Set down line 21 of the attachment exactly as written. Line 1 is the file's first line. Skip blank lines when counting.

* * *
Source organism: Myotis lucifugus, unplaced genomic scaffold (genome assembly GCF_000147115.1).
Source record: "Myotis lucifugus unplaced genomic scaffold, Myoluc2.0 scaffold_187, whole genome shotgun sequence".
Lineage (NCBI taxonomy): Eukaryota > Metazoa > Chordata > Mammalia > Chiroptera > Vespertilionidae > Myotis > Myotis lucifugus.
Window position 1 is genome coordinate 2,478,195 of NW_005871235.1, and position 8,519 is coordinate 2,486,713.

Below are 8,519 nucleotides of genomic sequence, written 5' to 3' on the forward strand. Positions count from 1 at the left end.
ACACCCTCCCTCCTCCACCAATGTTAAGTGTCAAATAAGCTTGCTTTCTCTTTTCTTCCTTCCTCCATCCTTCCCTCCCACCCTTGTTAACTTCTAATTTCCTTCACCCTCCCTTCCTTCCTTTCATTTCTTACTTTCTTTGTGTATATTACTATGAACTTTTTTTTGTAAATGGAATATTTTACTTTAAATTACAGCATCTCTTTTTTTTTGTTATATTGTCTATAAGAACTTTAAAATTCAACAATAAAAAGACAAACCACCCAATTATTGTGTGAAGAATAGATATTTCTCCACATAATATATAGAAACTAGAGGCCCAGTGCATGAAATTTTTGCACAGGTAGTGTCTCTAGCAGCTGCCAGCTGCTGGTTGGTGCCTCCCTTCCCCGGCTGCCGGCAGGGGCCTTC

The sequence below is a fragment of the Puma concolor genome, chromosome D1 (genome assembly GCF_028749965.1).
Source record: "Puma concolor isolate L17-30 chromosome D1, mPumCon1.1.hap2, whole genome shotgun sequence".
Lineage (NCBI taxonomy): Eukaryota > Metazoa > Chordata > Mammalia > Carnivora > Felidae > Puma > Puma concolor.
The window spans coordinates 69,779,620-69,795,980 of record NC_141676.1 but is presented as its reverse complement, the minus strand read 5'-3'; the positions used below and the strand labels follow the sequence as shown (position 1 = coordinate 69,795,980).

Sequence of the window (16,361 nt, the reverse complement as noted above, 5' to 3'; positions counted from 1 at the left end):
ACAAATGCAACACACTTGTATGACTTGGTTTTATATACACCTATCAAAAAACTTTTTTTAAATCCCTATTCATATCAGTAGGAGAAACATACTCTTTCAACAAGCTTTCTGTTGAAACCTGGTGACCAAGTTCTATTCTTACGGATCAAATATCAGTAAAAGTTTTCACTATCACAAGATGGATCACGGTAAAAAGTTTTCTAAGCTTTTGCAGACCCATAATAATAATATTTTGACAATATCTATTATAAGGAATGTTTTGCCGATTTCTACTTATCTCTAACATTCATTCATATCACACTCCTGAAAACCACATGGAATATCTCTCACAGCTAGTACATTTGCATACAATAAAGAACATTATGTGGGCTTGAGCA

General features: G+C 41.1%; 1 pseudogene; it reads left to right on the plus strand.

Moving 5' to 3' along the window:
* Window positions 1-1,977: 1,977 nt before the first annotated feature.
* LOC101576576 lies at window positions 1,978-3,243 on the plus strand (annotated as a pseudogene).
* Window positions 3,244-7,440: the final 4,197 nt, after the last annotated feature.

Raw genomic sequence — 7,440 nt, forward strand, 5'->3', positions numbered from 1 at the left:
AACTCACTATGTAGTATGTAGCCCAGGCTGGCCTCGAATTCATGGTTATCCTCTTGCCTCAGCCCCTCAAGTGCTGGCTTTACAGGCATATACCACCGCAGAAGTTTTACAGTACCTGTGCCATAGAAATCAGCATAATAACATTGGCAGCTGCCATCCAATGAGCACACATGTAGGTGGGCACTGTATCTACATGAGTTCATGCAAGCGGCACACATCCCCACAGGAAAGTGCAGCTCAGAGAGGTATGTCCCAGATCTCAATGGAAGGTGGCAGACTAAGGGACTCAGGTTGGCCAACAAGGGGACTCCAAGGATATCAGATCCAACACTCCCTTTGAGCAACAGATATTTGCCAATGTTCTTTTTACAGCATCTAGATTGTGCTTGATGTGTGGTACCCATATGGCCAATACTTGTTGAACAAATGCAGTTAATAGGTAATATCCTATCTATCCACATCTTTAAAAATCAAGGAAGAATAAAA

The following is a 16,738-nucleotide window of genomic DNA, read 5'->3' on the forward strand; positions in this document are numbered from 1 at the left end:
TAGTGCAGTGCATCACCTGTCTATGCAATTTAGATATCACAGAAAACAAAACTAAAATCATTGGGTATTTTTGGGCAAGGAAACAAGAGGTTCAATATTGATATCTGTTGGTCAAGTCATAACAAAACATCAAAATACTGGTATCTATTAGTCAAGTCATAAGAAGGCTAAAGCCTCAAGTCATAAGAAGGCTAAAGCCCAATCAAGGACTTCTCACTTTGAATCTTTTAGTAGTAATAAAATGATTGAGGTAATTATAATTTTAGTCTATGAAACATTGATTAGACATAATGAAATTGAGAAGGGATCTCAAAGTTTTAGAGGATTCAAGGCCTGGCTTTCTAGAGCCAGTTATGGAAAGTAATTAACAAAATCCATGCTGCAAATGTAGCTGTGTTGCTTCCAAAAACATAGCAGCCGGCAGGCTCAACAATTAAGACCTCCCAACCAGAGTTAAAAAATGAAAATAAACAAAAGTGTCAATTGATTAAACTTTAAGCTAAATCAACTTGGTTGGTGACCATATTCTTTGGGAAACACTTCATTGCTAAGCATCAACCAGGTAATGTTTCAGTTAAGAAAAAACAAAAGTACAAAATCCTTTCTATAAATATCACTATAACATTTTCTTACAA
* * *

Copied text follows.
TAGTGCAGTGCATCACCTGTCTATGCAATTTAGATATCACAGAAAACAAAACTAAAATCATTGGGTATTTTTGGGCAAGGAAACAAGAGGTTCAATATTGATATCTGTTGGTCAAGTCATAACAAAACATCAAAATACTGGTATCTATTAGTCAAGTCATAAGAAGGCTAAAGCCTCAAGTCATAAGAAGGCTAAAGCCCAATCAAGGACTTCTCACTTTGAATCTTTTAGTAGTAATAAAATGATTGAGGTAATTATAATTTTAGTCTATGAAACATTGATTAGACATAATGAAATTGAGAAGGGATCTCAAAGTTTTAGAGGATTCAAGGCCTGGCTTTCTAGAGCCAGTTATGGAAAGTAATTAACAAAATCCATGCTGCAAATGTAGCTGTGTTGCTTCCAAAAACATAGCAGCCGGCAGGCTCAACAATTAAGACCTCCCAACCAGAGTTAAAAAATGAAAATAAACAAAAGTGTCAATTGATTAAACTTTAAGCTAAATCAACTTGGTTGGTGACCATATTCTTTGGGAAACACTTCATTGCTAAGCATCAACCAGGTAATGTTTCAGTTAAGAAAAAACAAAAGTACAAAATCCTTTCTATAAATATCACTATAACATTTTCTTACAA